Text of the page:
Presented by: Kenneth Hunt, MD
Assistant Professor, Orthopaedic Surgery
Stanford University Medical Center
March 23, 2011
The foot is extremely complex, made up of 26 bones, 33 joints, more than 100 ligaments, and 19 muscles and tendons. In fact, 25 percent of the bones in your body are found in this heavily worked, often neglected appendage. And since most people will put approximately 80,000 miles on their feet in a lifetime, it’s especially important to prevent problems that can potentially lead to pain or immobility.
Some of the problems affecting the forefoot (the front part of the foot) are bunions, arthritis, toe malformations like hammertoe or claw toe, and hallux rigidus (stiffness in the big toe).
For many people, foot problems stem from ill-fitting footwear. Almost 90 percent of women wear shoes that are too small, which is associated with bunions. These bone deformities that can lead to pain, weakness, reduced joint mobility, falls, and loss of the ability to do the activities you love to do.
There’s a lot of demand put on the forefoot,” said Kenneth Hunt, MD, an assistant professor of orthopaedic surgery, who spoke at a presentation sponsored by the Stanford Health Library. Dr. Hunt focused on ankle problems at a previous Health Library presentation. “Healthy feet keep you active, keep your other organs healthy, and essentially keep you young. That’s why it’s most important to prevent deformities before they affect your function. Don’t let small aches and pains become big ones.”
Proper footwear should fit in the front and back; have a low, broad heel; a firm heel collar; an adjustable fastening device; an upper made of breathable material; and have comfortable, nonslip soles.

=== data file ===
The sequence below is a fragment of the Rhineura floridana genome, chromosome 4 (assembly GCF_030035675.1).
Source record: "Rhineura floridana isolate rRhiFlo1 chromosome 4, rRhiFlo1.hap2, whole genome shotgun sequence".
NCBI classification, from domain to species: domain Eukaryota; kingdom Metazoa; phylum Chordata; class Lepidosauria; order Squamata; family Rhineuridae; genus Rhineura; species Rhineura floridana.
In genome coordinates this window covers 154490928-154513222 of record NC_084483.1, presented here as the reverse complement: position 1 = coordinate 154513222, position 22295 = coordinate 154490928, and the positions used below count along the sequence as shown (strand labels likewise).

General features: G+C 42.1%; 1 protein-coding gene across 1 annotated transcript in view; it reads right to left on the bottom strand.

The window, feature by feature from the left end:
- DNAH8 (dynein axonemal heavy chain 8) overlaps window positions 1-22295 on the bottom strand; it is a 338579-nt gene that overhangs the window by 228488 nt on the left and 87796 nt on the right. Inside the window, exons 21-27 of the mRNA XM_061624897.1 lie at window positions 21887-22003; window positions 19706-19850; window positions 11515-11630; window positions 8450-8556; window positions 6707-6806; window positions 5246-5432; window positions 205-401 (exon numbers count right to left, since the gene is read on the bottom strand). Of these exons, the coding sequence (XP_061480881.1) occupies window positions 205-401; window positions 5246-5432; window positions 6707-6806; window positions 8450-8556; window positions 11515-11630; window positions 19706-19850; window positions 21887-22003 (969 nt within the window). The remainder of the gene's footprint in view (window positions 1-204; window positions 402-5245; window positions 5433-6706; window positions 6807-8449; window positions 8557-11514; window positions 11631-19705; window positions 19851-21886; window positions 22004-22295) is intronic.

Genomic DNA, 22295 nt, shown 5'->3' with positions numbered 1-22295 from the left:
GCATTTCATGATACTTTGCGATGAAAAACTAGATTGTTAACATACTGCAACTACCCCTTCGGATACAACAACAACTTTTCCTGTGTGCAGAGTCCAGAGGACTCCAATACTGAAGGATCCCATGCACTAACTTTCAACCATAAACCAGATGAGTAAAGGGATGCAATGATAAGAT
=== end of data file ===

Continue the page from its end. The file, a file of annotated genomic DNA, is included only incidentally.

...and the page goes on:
When problems do develop, there are multiple options before committing to surgery. “The goal of surgery is to improve alignment, reduce pain, and improve function,” Dr. Hunt said. “Surgery should not be a first choice for most people, but it can be a useful option.”
The most common problem in the forefoot are bunions. A bunion causes an enlargement at the base of the big toe, usually in combination with a misalignment in which the big toe shifts from pointing straight forward to leaning toward the smaller toes (hallux valgus). The enlarged joint (the metatarsophalangeal joint) can become inflamed and painful as extra bone and tissue swelling grow at the base of the big toe.
“The tendons pull in one direction like a bow and arrow, and pull the phalanx laterally (to the outside),” Dr. Hunt said. “From there we often see the toe rotate and shift laterally: When the big toe shifts, the other toes have to get out of the way.”
The condition tends to be more common in women. The primary external cause of bunions is wearing narrow-toed, high-heeled shoes, he said. There also seem to be genetic factors that predispose some people to the development of bunions. People with flat feet or wide feet (hypermobility) and older people, whose tissue may be stretched out from years of use, also develop the condition.
To determine the extent of the damage, physicians will first do an X-ray of the foot and look at the angle between the first and second metatarsals (the intermetatarsal angle) which should be 9 degrees or less, and at the angle of the big toe toward the rest of the toes, which normally should be less than 15 degrees. They will also look for arthritis—a deterioration of the cartilage that causes nerve-sensitive bone to rub together.
Treatment is always conservative to start, he said. First steps involve avoiding heels, stretching shoes, wearing heel pads or orthotics, or splinting the toe. Anti-inflammatory medication can also help. “There’s no way to reverse the process, but many times these steps can reduce the pain sufficiently,” he said. “We can’t truly correct the bone condition without surgery.”